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Scrapping The Entire Department Is Not The Solution To VA’s Problems
The U.S. Department of Veterans’ Affairs is an unyielding, unresponsive mess. Recent findings have shown that not only has the unethical and inappropriate culture of VA healthcare employees not improved since passage of legislation aimed to address deficiencies, it has actually continued. When compared to the promises made to provide high-quality and timely care for veterans, this is obviously unacceptable and in need of drastic repair.
Yet ironically, VA health care is still among the best options available for most veterans, offering care ranked comparably in patient satisfaction to the private sector, and for little to no cost to most veterans. According to an American Customer Satisfaction Index for 2013, VA’s health system earned satisfaction indexes of 84 for overall inpatient care and 82 for outpatient care, while the broader U.S. hospital industry received scores of 80 and 83 in the same categories, respectively.
While there is clearly a gap between our expectations of VA health care and the reality of care veterans are currently receiving, the solution is not to get rid of the department altogether, but to improve it. Though some have called for the disbanding of the entire department the transferring of VA responsibilities, and the sale of VA assets — most recently, the editorial board of the Colorado Springs Gazette — such steps would drastically reduce the ability of the federal government to honor its promise to our veterans.
To start, it’s helpful to examine how we got here. From 1930 to 1989, the Veterans Administration was an independent government agency, which was then reorganized into the cabinet-level Department of Veterans Affairs. Much of the justification for that legislation was to elevate the importance of the organization to equal the importance of its mission, and to better establish lines of authority and oversight.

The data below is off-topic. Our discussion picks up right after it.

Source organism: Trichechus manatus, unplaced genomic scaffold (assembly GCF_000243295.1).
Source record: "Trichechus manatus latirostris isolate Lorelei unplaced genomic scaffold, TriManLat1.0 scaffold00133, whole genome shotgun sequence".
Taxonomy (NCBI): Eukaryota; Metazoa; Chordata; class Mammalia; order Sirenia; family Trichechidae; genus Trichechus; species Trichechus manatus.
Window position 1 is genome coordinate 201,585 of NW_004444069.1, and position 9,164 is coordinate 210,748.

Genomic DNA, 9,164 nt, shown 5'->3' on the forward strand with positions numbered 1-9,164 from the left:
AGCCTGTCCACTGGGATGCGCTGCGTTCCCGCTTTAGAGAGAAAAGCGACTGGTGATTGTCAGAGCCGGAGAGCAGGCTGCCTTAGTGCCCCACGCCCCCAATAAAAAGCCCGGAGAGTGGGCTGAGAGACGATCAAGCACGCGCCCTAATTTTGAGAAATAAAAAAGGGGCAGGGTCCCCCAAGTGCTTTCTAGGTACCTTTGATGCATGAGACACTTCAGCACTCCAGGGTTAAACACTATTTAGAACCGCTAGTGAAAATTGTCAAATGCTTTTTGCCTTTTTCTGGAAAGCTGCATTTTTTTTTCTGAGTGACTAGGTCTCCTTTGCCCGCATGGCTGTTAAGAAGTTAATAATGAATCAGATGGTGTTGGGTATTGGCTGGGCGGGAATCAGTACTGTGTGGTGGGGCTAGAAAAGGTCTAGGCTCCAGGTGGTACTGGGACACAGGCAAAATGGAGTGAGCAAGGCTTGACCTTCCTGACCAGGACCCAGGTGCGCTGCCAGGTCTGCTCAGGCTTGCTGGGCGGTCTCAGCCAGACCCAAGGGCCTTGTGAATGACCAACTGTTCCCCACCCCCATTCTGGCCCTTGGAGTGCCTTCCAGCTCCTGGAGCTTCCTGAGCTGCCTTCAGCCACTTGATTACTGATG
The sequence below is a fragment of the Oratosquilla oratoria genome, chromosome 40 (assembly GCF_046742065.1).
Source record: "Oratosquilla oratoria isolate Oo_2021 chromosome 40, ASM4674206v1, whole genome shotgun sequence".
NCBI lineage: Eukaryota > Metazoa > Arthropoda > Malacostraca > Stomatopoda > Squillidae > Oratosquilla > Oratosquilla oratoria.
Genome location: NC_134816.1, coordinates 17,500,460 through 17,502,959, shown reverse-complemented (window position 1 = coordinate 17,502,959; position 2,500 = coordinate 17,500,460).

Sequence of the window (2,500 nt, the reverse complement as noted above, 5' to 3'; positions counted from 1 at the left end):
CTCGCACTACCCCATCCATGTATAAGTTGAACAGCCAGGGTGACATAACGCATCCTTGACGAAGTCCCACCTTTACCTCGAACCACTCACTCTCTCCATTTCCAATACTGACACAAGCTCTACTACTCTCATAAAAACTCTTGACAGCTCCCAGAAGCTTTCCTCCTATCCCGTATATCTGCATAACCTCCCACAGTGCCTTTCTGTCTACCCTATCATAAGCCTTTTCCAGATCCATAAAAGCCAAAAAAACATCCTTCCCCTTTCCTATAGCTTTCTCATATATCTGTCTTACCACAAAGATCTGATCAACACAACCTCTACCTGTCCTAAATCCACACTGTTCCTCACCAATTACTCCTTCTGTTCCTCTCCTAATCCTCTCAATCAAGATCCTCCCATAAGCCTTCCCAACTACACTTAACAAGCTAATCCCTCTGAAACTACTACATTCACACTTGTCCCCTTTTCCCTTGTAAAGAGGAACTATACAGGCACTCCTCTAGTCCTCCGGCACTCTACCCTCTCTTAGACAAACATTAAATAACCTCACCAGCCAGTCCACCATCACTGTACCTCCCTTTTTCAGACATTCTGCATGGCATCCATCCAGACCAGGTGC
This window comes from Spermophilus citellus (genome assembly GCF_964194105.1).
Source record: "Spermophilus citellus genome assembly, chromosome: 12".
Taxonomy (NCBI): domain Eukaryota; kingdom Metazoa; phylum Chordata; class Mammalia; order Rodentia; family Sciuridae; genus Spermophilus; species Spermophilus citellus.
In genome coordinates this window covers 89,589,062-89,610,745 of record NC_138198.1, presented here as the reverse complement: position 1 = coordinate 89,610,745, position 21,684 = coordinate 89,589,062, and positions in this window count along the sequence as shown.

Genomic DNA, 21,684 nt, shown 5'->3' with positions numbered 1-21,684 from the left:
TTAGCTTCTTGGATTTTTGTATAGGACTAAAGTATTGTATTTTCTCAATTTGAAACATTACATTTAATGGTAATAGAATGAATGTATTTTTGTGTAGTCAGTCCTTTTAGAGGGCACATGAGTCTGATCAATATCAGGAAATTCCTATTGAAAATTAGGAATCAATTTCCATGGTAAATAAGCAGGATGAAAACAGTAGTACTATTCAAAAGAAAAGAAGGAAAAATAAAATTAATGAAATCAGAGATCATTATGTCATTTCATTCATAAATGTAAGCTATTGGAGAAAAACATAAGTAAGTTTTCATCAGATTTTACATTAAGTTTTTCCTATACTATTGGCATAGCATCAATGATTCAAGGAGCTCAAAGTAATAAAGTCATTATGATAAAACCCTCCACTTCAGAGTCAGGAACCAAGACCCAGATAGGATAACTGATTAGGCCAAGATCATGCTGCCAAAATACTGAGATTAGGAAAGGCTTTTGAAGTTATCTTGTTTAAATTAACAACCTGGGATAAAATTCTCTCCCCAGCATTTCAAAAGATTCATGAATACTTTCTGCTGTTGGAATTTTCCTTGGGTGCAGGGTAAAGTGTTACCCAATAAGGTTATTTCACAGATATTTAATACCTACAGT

By the 1990s, VA health care was in a period of crisis and undertook substantial reforms to better meet patient need. Much of these reforms will sound very familiar to problems veterans are experiencing today. Over reliance on hospital care and limited service locations forced patients into long wait times and poor outcomes. Through reorganization and effective leadership, VA massively increased the use of primary care and deemphasized hospital care, resulting in enormous improvements in patient outcomes.
Similar reforms are in desperate need today. Both halves of VA — the Veterans Benefit Administration and Veterans Health Administration — have been caught completely unprepared by the massive influx of veterans needing services since the start of the wars in Afghanistan and Iraq. Reports showing overwhelming backlogs of benefits claims and excessive wait times for healthcare appointments undermines the confidence citizens and veterans have in the department.